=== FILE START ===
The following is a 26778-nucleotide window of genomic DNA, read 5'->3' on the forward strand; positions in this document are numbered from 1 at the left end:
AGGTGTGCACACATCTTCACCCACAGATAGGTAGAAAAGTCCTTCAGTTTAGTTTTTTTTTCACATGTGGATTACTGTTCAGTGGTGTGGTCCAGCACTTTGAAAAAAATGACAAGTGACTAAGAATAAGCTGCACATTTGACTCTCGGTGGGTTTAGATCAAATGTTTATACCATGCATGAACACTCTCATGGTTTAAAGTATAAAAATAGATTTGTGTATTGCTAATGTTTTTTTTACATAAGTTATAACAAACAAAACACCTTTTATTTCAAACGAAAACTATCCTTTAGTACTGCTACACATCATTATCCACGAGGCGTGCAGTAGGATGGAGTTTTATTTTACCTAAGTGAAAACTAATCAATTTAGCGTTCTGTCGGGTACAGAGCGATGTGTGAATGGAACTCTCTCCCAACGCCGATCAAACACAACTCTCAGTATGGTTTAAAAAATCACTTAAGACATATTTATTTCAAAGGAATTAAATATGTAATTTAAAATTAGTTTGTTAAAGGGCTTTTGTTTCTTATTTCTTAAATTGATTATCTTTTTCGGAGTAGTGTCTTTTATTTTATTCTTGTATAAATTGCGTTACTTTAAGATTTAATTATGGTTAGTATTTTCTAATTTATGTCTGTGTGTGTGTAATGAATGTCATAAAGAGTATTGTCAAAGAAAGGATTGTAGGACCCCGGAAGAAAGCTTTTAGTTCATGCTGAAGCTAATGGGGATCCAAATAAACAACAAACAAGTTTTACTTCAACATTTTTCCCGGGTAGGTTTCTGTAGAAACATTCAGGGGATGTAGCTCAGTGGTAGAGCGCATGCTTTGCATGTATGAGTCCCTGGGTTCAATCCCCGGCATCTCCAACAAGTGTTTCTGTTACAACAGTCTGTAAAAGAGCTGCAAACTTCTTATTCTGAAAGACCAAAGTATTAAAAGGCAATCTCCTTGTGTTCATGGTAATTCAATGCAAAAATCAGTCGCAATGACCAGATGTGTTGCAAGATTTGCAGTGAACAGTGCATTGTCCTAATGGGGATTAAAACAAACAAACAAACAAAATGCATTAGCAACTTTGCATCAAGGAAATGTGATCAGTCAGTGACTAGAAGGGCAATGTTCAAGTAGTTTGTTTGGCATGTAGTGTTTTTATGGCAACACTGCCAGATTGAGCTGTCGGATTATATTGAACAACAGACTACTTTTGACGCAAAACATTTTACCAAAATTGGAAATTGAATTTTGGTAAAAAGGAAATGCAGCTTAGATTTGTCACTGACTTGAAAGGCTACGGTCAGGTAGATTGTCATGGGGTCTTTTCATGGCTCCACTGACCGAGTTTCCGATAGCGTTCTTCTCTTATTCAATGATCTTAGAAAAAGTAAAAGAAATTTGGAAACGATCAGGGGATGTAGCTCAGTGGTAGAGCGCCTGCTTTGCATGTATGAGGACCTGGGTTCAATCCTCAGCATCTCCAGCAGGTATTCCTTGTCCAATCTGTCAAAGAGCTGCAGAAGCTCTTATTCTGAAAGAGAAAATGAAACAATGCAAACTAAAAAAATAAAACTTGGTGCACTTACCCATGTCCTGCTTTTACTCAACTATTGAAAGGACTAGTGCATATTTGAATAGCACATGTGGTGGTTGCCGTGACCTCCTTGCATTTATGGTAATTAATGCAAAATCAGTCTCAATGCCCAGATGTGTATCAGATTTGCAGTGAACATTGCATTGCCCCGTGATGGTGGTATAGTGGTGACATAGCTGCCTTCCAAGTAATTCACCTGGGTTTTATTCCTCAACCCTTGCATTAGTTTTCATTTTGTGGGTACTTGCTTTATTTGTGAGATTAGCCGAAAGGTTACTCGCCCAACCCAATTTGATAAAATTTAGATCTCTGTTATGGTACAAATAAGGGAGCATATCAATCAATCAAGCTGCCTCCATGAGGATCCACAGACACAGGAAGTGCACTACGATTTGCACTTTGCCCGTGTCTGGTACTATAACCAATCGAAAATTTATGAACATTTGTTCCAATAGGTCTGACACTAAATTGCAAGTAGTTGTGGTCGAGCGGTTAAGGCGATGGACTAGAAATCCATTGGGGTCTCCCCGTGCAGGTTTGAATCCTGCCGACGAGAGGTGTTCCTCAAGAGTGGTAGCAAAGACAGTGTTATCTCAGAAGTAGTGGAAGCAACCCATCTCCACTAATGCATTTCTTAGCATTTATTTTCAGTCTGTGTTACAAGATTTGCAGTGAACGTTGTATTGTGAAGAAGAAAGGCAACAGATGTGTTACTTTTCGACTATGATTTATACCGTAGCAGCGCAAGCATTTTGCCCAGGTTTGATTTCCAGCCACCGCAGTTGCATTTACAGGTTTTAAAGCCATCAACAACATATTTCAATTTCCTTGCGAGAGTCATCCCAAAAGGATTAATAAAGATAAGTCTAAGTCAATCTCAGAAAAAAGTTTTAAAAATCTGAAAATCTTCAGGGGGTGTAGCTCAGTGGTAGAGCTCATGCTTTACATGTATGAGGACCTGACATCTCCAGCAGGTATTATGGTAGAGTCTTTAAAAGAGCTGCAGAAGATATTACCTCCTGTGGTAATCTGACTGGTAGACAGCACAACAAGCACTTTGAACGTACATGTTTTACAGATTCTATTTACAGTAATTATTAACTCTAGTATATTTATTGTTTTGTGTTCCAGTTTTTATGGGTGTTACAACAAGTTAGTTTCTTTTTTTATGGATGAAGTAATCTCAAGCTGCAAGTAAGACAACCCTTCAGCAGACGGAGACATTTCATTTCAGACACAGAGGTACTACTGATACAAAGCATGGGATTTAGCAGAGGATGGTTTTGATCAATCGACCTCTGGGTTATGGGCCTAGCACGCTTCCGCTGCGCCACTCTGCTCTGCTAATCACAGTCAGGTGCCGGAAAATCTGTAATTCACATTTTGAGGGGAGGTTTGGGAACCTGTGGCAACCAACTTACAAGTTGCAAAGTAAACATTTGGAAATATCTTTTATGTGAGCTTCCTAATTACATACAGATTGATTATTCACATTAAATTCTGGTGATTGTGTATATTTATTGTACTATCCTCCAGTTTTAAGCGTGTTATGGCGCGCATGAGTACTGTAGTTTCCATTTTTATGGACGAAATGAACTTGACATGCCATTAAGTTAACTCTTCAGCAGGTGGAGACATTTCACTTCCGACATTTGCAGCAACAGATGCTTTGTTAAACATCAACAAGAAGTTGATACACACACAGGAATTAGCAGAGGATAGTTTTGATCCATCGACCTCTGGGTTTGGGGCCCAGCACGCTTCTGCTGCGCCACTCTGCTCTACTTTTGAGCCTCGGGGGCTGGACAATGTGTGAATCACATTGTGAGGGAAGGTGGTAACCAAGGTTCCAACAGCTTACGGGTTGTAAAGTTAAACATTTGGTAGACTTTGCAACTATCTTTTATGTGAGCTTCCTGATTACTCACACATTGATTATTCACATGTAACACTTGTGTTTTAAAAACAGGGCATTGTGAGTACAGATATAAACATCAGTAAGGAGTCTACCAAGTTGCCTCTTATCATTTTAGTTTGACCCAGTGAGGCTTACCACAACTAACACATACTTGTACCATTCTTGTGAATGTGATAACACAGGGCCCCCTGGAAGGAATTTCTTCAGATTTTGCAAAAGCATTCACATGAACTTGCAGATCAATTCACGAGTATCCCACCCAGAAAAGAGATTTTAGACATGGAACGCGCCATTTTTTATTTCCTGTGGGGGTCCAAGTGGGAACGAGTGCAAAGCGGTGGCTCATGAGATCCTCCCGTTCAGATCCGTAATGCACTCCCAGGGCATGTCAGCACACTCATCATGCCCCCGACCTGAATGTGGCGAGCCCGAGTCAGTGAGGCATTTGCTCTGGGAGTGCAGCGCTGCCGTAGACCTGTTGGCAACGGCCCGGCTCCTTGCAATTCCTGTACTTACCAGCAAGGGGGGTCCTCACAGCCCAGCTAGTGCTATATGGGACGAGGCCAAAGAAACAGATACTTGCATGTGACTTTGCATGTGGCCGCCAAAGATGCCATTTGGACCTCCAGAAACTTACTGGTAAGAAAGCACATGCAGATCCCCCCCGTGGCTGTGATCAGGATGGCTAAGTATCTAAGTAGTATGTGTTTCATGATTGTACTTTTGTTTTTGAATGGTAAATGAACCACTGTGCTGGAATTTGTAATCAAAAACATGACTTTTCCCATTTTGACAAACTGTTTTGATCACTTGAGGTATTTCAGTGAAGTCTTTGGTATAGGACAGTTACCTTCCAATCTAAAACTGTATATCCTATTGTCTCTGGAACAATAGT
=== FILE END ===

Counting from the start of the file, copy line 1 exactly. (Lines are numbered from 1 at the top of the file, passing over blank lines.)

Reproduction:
The following is a 26778-nucleotide window of genomic DNA, read 5'->3' on the forward strand; positions in this document are numbered from 1 at the left end: